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        13.01.2012 11:14
        Very helpful



        Unfortunately not quite all I had expected, but it's interesting nonetheless for crime thriller fans

        Patricia Cornwell is one of those highly renowned authors you hear about within the crime thriller genre and yet I'd never read any of her work before. My boyfriend knew this, and thoughtfully picked me up Red Mist. I didn't want to get my expectations up, but even though it wasn't as I had thought it may be, it was still an interesting read, and detailed if you like the whole crime analysis aspect.

        Red Mist is the latest Cornwell novel to be released (November 2011), and is the 19th Kay Scarpetta-as-protagonist thriller. Apparently, her first novel was published in 1990, Postmortem, and won 5 international awards. Since then they've become international number 1 bestsellers, so she must be doing something right.

        We are introduced to Kay Scarpetta, a self-proclaimed 'physician with a speciality in pathology' and various other specialities, is on her way to a max security prison for women in Georgia to see a prisoner. This woman is a convicted sex offender, mother to another inmate, an apparently vicious killer. Why is she travelling so far to see such a woman? Her former deputy was killed, a man she had a complicated relationship with, as did Kathleen Lawler. Scarpetta thinks that Kathleen may know more than she's letting on about the deputy and possibly his death, so against the advice of her husband, she's willing to hear her out.

        Kathleen's daughter, Dawn Kincaid, is another prisoner at the GPFW (women's prison). It's a bizarre mother-daughter relationship, and Dawn is in for many killings years earlier. What are these two up to, and do they know more than they're letting on?

        Whilst in Georgia visiting Kathleen to try to gather whatever she can, Scarpetta is passed a note to call an old acquaintance, Jaime Berger. To cut a long story short, she meets up with Jaime and also Marino, who works for Scarpetta, and the two seem to be reinvestigating old cases, in particular some odd goings-on at the prison. One is of a low-IQ woman being held on death row for the massacre of the Jordan family years earlier, only they're not convinced all was what it seemed. Another is the bizarre way a death row convict died in the same manner of death she inflicted on her victims shortly before she was due for her final punishment.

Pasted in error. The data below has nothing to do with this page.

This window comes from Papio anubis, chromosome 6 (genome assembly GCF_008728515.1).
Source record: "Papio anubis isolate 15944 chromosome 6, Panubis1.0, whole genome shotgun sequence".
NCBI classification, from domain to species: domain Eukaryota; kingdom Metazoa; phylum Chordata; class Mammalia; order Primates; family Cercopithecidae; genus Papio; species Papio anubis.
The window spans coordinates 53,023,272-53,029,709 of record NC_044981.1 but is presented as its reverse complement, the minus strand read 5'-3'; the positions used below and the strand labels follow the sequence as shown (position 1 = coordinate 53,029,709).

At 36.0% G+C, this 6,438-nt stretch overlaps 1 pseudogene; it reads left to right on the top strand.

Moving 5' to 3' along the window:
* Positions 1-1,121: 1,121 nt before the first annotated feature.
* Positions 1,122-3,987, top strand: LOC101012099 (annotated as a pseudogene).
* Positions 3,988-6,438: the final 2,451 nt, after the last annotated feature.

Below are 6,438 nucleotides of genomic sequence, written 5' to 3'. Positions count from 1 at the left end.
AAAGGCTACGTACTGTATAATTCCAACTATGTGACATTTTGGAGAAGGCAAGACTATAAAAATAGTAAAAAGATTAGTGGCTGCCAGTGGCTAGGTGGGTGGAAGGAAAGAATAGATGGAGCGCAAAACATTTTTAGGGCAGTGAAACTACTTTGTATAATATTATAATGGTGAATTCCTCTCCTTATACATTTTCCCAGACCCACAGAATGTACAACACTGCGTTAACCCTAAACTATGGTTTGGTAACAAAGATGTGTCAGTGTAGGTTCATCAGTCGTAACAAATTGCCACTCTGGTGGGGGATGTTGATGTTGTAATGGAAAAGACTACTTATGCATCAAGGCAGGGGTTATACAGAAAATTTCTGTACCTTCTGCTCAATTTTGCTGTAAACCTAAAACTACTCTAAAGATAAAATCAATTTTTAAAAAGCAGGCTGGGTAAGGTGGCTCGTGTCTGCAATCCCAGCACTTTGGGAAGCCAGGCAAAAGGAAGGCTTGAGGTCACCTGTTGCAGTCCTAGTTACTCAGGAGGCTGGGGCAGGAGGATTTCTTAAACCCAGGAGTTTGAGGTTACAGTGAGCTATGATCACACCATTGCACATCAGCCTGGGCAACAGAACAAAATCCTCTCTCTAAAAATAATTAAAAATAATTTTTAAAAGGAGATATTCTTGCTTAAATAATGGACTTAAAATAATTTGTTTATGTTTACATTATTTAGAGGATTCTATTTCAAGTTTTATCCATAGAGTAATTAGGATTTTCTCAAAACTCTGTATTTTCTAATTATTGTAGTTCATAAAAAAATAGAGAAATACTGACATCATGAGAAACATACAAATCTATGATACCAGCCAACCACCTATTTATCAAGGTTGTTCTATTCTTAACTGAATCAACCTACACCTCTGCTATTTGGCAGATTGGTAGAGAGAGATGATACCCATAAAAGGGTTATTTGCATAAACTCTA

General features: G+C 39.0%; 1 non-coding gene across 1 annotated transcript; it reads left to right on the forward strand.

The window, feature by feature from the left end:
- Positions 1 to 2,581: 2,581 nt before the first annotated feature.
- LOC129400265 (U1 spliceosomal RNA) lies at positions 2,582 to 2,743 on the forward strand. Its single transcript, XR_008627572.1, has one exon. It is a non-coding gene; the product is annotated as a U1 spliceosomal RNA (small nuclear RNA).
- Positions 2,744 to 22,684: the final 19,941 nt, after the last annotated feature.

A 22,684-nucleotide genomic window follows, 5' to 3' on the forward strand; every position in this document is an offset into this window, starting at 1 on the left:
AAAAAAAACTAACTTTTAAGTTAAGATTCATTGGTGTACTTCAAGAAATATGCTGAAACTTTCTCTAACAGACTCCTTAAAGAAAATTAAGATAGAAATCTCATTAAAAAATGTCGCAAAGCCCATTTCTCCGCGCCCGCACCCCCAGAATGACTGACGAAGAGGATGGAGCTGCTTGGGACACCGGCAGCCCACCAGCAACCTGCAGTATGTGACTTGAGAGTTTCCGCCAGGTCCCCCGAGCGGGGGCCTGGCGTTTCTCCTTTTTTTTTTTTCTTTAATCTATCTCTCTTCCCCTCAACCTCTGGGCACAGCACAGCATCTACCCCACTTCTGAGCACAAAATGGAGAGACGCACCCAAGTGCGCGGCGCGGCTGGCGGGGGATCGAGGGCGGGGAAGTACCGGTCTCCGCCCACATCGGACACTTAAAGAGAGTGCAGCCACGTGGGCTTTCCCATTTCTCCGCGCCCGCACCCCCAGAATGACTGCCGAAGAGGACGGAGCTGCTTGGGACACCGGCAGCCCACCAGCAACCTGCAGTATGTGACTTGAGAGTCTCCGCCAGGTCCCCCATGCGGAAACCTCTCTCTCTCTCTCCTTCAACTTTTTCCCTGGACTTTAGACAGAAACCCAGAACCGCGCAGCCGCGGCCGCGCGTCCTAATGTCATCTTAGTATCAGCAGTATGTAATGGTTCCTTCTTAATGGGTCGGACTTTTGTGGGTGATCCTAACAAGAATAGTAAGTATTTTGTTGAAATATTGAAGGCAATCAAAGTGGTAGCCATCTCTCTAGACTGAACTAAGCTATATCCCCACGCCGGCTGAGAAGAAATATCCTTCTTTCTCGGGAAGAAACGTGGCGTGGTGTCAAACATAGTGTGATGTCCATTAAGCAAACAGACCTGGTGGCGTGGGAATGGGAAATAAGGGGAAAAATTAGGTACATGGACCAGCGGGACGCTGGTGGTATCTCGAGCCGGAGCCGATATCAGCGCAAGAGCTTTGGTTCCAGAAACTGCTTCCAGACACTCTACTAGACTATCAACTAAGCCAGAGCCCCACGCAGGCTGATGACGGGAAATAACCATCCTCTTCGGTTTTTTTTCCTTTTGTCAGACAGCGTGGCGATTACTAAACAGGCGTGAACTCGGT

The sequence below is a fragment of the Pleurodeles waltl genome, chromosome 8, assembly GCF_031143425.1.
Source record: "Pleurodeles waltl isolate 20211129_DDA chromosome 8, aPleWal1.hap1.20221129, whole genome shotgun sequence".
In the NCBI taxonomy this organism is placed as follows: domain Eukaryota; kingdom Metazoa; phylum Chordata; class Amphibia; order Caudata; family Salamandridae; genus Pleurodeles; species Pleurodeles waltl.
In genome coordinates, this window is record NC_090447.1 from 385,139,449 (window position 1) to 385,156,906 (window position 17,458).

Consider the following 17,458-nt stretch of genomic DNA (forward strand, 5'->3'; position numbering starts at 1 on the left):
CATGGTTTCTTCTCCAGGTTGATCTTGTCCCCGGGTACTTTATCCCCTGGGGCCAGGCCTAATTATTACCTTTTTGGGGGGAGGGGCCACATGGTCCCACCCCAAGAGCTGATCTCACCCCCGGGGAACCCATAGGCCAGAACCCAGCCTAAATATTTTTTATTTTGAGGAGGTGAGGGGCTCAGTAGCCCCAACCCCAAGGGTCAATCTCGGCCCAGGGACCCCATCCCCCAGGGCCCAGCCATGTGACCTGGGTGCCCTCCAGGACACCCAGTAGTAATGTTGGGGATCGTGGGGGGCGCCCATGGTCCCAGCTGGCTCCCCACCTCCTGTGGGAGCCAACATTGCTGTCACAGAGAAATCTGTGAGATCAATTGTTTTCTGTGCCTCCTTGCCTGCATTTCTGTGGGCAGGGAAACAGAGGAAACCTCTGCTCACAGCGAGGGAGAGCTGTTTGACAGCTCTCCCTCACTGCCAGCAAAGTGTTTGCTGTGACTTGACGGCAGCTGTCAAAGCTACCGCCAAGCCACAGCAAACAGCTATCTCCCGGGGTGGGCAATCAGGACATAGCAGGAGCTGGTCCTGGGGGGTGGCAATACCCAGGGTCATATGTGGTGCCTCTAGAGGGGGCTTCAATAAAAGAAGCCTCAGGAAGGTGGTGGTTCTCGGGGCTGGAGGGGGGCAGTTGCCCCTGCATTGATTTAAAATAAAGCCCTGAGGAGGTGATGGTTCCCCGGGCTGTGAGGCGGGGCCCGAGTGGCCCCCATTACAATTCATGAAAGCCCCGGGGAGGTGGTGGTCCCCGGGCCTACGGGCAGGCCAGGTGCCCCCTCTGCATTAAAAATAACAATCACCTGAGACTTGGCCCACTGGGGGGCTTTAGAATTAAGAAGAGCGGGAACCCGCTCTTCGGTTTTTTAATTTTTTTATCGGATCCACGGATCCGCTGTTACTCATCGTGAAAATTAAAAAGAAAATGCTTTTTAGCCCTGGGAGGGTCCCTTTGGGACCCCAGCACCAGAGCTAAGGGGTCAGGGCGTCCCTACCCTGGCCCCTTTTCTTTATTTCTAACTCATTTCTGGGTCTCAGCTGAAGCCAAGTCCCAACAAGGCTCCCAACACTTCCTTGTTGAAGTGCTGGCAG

Scarpetta quickly realises that Jaime has lied and manipulated her in to coming to Georgia, and informs Scarpetta that she is actually being set up and investigated by the FBI for crimes she's innocent of. She's obviously upset and angry with Jaime, and not on the best of terms with Marino, but with confusion so rife she doesn't know what to think or believe any more.

        I won't say much more on the plot except to say that it unfolds slowly, gradually giving way to what could be, as suggested on the book sleeve, a terrorist plot and wrongful convictions. As a gift, the hardback version actually looked really good, with its black and red sleeve that suggested good quality, a highly desired author to want to read and a gritty crime thriller.

        Further praise is included on the cover, including : 'Patricia Cornwell is America's most stimulating and chilling writer of crime fiction' - The Times, and 'Cornwell still does it better than anyone else' - Daily Mail. Unfortunately, I'm not convinced these statements were for Red Mist in particular.